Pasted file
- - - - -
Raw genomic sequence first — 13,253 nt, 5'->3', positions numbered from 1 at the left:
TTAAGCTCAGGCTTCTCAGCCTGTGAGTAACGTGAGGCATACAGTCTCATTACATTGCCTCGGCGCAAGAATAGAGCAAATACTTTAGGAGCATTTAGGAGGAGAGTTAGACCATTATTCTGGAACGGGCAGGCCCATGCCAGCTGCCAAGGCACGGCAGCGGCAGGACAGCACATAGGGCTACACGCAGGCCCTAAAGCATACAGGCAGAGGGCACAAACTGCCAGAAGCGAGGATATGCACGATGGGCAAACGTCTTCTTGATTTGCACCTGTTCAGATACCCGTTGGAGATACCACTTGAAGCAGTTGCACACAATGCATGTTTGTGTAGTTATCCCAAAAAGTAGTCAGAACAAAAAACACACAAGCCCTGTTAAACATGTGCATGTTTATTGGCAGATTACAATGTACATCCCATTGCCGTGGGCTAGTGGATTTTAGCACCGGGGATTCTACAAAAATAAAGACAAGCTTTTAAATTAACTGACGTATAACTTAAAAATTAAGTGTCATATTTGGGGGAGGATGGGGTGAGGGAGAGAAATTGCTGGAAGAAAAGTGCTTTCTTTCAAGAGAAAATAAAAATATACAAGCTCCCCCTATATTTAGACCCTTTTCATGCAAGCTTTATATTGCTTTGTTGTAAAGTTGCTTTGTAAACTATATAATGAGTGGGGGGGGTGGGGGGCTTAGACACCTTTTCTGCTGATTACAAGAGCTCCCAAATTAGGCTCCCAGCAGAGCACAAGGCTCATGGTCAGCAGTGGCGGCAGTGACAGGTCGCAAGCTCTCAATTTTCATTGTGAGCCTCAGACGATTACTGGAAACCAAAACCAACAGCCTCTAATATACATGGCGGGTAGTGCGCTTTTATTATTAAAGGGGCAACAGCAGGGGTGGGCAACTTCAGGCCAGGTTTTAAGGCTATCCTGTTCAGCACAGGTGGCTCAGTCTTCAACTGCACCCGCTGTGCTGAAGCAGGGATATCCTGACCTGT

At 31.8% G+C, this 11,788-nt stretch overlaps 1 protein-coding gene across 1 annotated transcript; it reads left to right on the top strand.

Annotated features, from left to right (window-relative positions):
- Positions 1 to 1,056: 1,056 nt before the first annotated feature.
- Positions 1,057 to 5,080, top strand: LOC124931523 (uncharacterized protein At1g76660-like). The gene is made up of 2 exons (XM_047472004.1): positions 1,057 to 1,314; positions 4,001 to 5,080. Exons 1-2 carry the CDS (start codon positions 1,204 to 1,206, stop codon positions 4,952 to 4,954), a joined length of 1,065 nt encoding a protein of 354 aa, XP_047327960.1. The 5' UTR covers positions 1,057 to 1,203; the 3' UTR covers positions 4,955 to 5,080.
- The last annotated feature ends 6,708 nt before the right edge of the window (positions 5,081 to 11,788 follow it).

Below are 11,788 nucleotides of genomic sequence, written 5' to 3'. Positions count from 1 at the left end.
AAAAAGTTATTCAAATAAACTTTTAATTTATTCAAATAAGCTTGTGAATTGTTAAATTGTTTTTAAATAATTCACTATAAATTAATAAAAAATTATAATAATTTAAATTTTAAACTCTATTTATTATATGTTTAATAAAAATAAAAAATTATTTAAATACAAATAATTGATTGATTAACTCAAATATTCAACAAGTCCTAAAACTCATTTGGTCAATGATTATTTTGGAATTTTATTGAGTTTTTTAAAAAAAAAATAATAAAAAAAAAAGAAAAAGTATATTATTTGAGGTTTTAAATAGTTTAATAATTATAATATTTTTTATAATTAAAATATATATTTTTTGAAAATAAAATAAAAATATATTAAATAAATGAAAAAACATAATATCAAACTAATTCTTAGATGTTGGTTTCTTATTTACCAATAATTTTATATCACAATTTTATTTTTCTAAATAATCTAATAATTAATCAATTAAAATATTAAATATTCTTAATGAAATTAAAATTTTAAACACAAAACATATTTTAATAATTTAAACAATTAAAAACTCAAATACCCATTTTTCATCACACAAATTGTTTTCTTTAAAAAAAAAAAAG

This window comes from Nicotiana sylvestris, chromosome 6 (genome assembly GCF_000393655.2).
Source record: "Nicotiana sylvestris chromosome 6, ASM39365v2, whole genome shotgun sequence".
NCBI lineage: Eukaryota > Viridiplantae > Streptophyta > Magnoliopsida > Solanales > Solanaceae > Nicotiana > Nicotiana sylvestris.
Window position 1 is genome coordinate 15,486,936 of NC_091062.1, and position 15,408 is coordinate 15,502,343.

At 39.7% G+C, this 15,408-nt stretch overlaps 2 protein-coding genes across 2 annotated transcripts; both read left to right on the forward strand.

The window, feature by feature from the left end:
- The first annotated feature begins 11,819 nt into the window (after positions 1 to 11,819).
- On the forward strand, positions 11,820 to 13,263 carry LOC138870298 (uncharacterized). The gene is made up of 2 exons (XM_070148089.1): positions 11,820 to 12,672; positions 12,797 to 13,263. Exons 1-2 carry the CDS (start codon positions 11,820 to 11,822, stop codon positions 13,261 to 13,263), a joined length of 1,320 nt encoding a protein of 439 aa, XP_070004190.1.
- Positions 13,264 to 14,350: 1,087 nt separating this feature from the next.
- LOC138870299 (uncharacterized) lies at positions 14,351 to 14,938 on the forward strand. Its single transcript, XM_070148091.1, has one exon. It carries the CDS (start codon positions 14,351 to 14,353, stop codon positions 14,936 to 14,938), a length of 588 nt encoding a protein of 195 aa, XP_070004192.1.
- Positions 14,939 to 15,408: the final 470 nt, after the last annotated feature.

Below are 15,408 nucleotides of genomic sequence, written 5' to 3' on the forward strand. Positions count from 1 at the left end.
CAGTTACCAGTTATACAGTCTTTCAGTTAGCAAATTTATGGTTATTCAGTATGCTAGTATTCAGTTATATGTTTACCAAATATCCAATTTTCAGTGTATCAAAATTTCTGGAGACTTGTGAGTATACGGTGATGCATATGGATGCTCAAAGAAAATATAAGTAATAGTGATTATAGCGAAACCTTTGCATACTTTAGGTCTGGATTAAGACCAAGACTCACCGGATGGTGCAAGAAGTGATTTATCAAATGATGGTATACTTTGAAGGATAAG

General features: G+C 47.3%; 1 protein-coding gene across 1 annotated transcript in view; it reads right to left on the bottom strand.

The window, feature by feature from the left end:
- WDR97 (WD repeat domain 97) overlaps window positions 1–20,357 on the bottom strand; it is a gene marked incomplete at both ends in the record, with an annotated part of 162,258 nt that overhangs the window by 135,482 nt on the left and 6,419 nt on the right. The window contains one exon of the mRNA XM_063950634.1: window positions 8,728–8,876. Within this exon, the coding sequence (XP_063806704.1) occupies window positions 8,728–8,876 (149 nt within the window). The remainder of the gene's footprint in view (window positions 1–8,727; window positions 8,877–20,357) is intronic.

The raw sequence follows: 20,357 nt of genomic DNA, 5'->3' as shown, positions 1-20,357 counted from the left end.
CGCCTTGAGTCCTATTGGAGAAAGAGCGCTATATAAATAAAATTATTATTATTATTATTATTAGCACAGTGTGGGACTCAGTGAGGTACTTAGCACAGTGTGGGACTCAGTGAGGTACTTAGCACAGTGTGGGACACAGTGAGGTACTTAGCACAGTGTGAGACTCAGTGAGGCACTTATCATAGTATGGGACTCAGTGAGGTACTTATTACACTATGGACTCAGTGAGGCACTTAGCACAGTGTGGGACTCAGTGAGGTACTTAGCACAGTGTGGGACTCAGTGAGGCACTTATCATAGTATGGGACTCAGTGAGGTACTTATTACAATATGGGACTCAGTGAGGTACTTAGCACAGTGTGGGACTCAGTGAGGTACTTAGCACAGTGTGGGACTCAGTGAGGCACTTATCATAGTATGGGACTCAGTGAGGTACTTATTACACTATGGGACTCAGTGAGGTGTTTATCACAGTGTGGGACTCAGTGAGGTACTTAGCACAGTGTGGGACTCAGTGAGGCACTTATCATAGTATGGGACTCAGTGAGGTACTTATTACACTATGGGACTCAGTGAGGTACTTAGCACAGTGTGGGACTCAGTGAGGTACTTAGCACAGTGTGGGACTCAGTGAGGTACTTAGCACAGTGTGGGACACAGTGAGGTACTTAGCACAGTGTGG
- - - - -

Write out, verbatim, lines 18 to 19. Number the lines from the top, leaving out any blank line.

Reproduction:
- Positions 13,264 to 14,350: 1,087 nt separating this feature from the next.
- LOC138870299 (uncharacterized) lies at positions 14,351 to 14,938 on the forward strand. Its single transcript, XM_070148091.1, has one exon. It carries the CDS (start codon positions 14,351 to 14,353, stop codon positions 14,936 to 14,938), a length of 588 nt encoding a protein of 195 aa, XP_070004192.1.